This series began with the “Late Round WR Fliers in 2018“. Be sure to check out the entire series once completed. Now, we shift our focus to tight ends. The truth is, the tight end position is very tricky and full of late round potential. Once you get past the very limited “elite” options (Gronk, Ertz, Kelce) its a true free for all at the position, production wise. The TEs you draft in the earlier rounds (after the mentioned elite options) will likely have you wishing you waited much later to draft your TE by season’s end. Before we jump into our possible 2018 options at the position, let’s break down what a “late round flier” is.

A late round flier is a player you do not invest much of your draft capital in. These players are typically drafted close to or in the double-digit rounds of fantasy drafts. The hope is to maximize your small investment and get top-tier production for that player. There are a couple of reasons you will want to do this, especially at the tight end position. If you are not going to invest for one of the 3-4 top tier options in the early rounds then you will want to wait because the difference in production in a tight end in the mid-rounds is not much different than those you can get later. Another strategy that makes sense for TEs is streaming. This is where you pick up available TEs week-to-week based on matchups and try to maximize your production out of the position by hopefully “Frankensteining” a top TE at the end of the season using multiple options. A few of the tight ends mentioned in this article will likely be available after your fantasy drafts, so if you don’t hit on your late-round flier, you can always stream the position.

Check out some of Andy, Mike, and Jason’€™s favorite late round WR sleepers in the Ultimate Draft Kit.

The Change-Up

These are the TEs that you may have expected more out of. The type that “if only they played somewhere else or at least had a different QB” they would be so much better. Although this is not always the case, we have seen examples that give credibility to this notion. Someone like Martellus Bennett who played less than desirable football with the Cowboys and Giants went on to be a top option at the position with the Bears and Patriots. Sometimes, the opposite is true. Someone like Julius Thomas was considered elite at the position in Denver but as soon as he left, so did his production. This “change-up” can be a scary thing to trust but if it works out, you could reap the benefits of a TE that just needed a different system or QB to help their overall production.

Fliers for 2018: Trey Burton, Austin Seferian-Jenkins, Eric Ebron

The Easily Forgotten

There can be many reasons to forget about a player. They could have been lost to injury and never talked about for the majority of the season. Maybe they had another TE steal some production away and caused your brain to short-circuit their existence. It’s possible they had a few productive weeks toward the end of the year and it just wasn’t enough to put them on your radar for the upcoming season. Whatever the reason, here are some names that you may wish you didn’t forget. (These are some guys I can see taking a big step in 2018.)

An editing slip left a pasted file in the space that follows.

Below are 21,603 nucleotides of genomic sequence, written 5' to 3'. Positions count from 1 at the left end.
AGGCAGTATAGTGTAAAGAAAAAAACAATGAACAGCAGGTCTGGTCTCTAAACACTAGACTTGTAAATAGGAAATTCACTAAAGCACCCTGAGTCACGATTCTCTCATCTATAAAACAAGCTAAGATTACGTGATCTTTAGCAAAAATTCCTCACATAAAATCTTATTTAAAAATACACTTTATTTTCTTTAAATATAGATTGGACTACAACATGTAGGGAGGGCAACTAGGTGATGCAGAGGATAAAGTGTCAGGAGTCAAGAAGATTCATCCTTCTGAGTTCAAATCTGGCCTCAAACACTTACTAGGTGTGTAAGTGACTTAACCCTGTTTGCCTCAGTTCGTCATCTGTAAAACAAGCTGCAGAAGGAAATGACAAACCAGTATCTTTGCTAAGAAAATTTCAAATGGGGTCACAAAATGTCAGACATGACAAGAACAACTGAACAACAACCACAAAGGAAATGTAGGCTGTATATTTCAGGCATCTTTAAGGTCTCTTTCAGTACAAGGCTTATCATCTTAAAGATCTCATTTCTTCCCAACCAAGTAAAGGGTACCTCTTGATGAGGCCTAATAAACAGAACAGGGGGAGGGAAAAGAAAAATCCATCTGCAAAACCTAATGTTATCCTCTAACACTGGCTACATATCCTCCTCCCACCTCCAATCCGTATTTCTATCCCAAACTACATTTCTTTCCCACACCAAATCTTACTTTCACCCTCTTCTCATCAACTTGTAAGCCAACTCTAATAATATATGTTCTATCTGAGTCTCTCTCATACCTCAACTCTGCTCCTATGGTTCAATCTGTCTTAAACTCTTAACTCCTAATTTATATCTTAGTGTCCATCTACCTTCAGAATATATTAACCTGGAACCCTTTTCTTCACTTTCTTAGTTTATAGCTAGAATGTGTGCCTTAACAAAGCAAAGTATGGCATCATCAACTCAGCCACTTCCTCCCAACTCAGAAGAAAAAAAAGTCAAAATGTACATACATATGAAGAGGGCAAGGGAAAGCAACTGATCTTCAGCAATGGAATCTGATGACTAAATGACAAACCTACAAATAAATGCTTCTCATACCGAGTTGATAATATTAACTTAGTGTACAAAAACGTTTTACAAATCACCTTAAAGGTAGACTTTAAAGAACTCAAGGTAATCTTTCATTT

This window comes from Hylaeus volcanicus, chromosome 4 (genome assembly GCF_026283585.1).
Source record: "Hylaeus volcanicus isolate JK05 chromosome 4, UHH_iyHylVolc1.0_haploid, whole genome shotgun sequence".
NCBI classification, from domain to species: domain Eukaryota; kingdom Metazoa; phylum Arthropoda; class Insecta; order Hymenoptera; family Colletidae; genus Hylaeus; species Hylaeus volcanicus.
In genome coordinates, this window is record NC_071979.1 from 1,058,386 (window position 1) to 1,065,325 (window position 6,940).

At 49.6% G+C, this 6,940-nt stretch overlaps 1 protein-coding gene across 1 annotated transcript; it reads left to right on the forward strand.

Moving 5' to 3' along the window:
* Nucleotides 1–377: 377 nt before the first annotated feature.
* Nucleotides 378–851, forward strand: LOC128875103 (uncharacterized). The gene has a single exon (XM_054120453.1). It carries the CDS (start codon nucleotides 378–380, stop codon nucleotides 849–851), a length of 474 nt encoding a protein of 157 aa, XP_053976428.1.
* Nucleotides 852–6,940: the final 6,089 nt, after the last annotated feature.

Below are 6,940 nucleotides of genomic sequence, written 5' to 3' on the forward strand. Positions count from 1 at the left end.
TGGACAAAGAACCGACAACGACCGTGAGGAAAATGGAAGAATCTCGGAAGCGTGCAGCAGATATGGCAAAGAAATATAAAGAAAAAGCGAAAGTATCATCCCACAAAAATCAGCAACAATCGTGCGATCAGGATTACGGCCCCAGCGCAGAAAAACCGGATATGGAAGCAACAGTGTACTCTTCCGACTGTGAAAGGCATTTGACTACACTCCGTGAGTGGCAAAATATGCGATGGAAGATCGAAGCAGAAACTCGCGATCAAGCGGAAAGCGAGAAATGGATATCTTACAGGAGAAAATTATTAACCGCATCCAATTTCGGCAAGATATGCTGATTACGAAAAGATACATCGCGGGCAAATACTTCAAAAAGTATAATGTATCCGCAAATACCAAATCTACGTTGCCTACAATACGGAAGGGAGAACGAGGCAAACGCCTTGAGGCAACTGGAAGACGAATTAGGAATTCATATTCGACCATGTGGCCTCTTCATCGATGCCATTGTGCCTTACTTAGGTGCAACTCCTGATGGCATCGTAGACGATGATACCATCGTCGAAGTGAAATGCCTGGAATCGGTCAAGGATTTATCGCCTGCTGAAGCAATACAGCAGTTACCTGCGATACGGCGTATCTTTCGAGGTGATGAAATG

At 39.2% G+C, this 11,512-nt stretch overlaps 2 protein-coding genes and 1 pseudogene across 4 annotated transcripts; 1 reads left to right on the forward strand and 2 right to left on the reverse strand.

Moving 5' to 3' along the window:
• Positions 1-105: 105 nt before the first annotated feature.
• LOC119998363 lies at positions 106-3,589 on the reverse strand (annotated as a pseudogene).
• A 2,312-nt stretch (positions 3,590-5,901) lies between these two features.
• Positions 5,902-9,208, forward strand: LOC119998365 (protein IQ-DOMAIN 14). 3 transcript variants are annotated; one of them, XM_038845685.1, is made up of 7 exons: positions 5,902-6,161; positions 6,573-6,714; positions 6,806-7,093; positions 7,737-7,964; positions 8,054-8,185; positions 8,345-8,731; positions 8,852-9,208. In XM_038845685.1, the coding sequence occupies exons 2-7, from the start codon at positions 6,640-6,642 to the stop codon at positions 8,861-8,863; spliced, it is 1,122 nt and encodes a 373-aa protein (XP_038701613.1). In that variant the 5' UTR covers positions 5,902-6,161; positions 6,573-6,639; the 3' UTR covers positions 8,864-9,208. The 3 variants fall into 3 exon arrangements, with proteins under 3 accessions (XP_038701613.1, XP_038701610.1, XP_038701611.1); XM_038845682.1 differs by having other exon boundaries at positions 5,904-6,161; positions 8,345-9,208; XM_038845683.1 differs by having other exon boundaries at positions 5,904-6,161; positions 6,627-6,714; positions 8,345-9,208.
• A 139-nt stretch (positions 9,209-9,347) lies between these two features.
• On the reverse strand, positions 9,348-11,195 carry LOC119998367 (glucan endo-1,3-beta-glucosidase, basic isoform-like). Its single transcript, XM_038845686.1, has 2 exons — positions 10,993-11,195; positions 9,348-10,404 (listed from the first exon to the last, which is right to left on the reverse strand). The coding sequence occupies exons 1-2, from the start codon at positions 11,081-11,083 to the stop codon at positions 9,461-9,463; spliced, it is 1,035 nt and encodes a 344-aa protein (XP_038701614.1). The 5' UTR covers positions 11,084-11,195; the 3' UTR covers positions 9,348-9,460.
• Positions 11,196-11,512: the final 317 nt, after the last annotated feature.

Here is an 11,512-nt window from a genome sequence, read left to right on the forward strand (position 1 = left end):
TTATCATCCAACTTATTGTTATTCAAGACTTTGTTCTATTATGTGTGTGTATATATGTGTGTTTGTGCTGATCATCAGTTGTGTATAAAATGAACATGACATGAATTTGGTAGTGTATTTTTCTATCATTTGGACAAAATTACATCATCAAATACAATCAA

Fliers for 2018: George Kittle, Ricky Seals-Jones, Tyler Kroft, O.J. Howard

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The Unsexy but Consistent

I’m not talking about looks here. This is simply the type of TE that you’re not crazy about having on your team but at the end of the day, they give you enough steady production that you just can’t let them go. These are the older tight ends that have been producing just enough for so long that you either write them off assuming they can’t possibly do it again or you completely forget they are still in the league. Crazy as it sounds, this list makes up a good chunk of the TE1s in the league so I can’t really list them as “fliers”. Guys like Kyle Rudolph, Delanie Walker, and Jimmy Graham are a few examples that you could get later in drafts but I’m not comfortable calling them fliers. My 2018 TE “fliers” that fit into this category are listed below.

Fliers for 2018: Jason Witten, Vernon Davis

The End Zoner

The perfect definition of what Jimmy Graham was in 2017. These are the TEs that may not dazzle you with big yardage plays and will not have many receiving yards at the end of the season but they still find a way into fantasy relevance thanks to touchdown totals. You hear it all of the time “volume is king” when it comes to fantasy football; however, touchdowns for TEs are the true king at the end of the day. This category is a gamble but it’s one that can pay off with just 1 reception from your tight end week to week. For the TE position, it makes sense that these big bodied players would get the end-zone targets and not much else. These guys either protect their QB, open up running lanes for their RB or just create enough of a mismatch to open things up for the WRs that can extend plays with their speed.

Fliers for 2018: Cameron Brate, Jack Doyle, Hunter Henry


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